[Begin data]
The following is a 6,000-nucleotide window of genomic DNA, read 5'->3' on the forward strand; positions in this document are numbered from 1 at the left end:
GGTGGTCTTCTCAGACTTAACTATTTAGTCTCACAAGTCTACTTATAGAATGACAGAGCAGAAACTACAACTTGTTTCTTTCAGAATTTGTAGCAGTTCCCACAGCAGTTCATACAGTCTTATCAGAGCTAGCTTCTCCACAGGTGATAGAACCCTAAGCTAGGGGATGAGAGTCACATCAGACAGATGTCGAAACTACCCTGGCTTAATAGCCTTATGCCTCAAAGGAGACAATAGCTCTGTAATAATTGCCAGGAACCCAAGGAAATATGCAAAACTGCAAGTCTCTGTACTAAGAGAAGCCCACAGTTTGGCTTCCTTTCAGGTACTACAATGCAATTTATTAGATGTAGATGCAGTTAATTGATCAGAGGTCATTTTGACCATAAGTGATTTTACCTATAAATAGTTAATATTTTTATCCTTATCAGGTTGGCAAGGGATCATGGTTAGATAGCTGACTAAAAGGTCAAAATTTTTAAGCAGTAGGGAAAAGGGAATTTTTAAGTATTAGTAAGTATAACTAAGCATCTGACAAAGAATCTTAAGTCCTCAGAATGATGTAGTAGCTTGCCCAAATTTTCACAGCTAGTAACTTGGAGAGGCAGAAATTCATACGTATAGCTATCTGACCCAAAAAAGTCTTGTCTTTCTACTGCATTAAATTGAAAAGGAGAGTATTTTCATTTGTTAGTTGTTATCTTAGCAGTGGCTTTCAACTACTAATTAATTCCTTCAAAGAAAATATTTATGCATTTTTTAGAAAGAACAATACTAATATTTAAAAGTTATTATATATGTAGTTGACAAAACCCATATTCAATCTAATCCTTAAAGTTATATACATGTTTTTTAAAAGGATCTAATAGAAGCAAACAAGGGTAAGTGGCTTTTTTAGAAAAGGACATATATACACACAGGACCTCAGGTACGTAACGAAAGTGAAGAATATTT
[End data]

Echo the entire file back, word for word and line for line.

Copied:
The following is a 6,000-nucleotide window of genomic DNA, read 5'->3' on the forward strand; positions in this document are numbered from 1 at the left end:
GGTGGTCTTCTCAGACTTAACTATTTAGTCTCACAAGTCTACTTATAGAATGACAGAGCAGAAACTACAACTTGTTTCTTTCAGAATTTGTAGCAGTTCCCACAGCAGTTCATACAGTCTTATCAGAGCTAGCTTCTCCACAGGTGATAGAACCCTAAGCTAGGGGATGAGAGTCACATCAGACAGATGTCGAAACTACCCTGGCTTAATAGCCTTATGCCTCAAAGGAGACAATAGCTCTGTAATAATTGCCAGGAACCCAAGGAAATATGCAAAACTGCAAGTCTCTGTACTAAGAGAAGCCCACAGTTTGGCTTCCTTTCAGGTACTACAATGCAATTTATTAGATGTAGATGCAGTTAATTGATCAGAGGTCATTTTGACCATAAGTGATTTTACCTATAAATAGTTAATATTTTTATCCTTATCAGGTTGGCAAGGGATCATGGTTAGATAGCTGACTAAAAGGTCAAAATTTTTAAGCAGTAGGGAAAAGGGAATTTTTAAGTATTAGTAAGTATAACTAAGCATCTGACAAAGAATCTTAAGTCCTCAGAATGATGTAGTAGCTTGCCCAAATTTTCACAGCTAGTAACTTGGAGAGGCAGAAATTCATACGTATAGCTATCTGACCCAAAAAAGTCTTGTCTTTCTACTGCATTAAATTGAAAAGGAGAGTATTTTCATTTGTTAGTTGTTATCTTAGCAGTGGCTTTCAACTACTAATTAATTCCTTCAAAGAAAATATTTATGCATTTTTTAGAAAGAACAATACTAATATTTAAAAGTTATTATATATGTAGTTGACAAAACCCATATTCAATCTAATCCTTAAAGTTATATACATGTTTTTTAAAAGGATCTAATAGAAGCAAACAAGGGTAAGTGGCTTTTTTAGAAAAGGACATATATACACACAGGACCTCAGGTACGTAACGAAAGTGAAGAATATTT